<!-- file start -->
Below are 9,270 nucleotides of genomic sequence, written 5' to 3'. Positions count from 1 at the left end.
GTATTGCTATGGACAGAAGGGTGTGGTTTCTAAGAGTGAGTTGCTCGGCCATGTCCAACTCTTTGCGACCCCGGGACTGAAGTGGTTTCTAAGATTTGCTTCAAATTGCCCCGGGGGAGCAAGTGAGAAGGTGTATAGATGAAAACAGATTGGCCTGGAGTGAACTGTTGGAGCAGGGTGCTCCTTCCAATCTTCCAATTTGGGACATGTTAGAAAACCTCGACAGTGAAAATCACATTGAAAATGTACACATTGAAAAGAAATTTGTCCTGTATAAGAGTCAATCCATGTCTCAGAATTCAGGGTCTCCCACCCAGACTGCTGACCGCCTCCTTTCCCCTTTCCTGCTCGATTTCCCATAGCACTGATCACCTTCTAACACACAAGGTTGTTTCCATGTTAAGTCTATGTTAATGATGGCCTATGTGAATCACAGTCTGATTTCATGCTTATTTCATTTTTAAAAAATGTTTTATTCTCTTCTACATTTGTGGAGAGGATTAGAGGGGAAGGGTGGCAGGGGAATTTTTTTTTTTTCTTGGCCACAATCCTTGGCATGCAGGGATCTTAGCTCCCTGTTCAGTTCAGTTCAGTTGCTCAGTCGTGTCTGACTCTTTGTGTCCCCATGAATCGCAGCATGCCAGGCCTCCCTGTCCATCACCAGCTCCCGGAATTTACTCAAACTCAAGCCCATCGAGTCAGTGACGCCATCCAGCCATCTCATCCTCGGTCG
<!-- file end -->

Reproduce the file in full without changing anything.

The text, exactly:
Below are 9,270 nucleotides of genomic sequence, written 5' to 3'. Positions count from 1 at the left end.
GTATTGCTATGGACAGAAGGGTGTGGTTTCTAAGAGTGAGTTGCTCGGCCATGTCCAACTCTTTGCGACCCCGGGACTGAAGTGGTTTCTAAGATTTGCTTCAAATTGCCCCGGGGGAGCAAGTGAGAAGGTGTATAGATGAAAACAGATTGGCCTGGAGTGAACTGTTGGAGCAGGGTGCTCCTTCCAATCTTCCAATTTGGGACATGTTAGAAAACCTCGACAGTGAAAATCACATTGAAAATGTACACATTGAAAAGAAATTTGTCCTGTATAAGAGTCAATCCATGTCTCAGAATTCAGGGTCTCCCACCCAGACTGCTGACCGCCTCCTTTCCCCTTTCCTGCTCGATTTCCCATAGCACTGATCACCTTCTAACACACAAGGTTGTTTCCATGTTAAGTCTATGTTAATGATGGCCTATGTGAATCACAGTCTGATTTCATGCTTATTTCATTTTTAAAAAATGTTTTATTCTCTTCTACATTTGTGGAGAGGATTAGAGGGGAAGGGTGGCAGGGGAATTTTTTTTTTTTCTTGGCCACAATCCTTGGCATGCAGGGATCTTAGCTCCCTGTTCAGTTCAGTTCAGTTGCTCAGTCGTGTCTGACTCTTTGTGTCCCCATGAATCGCAGCATGCCAGGCCTCCCTGTCCATCACCAGCTCCCGGAATTTACTCAAACTCAAGCCCATCGAGTCAGTGACGCCATCCAGCCATCTCATCCTCGGTCG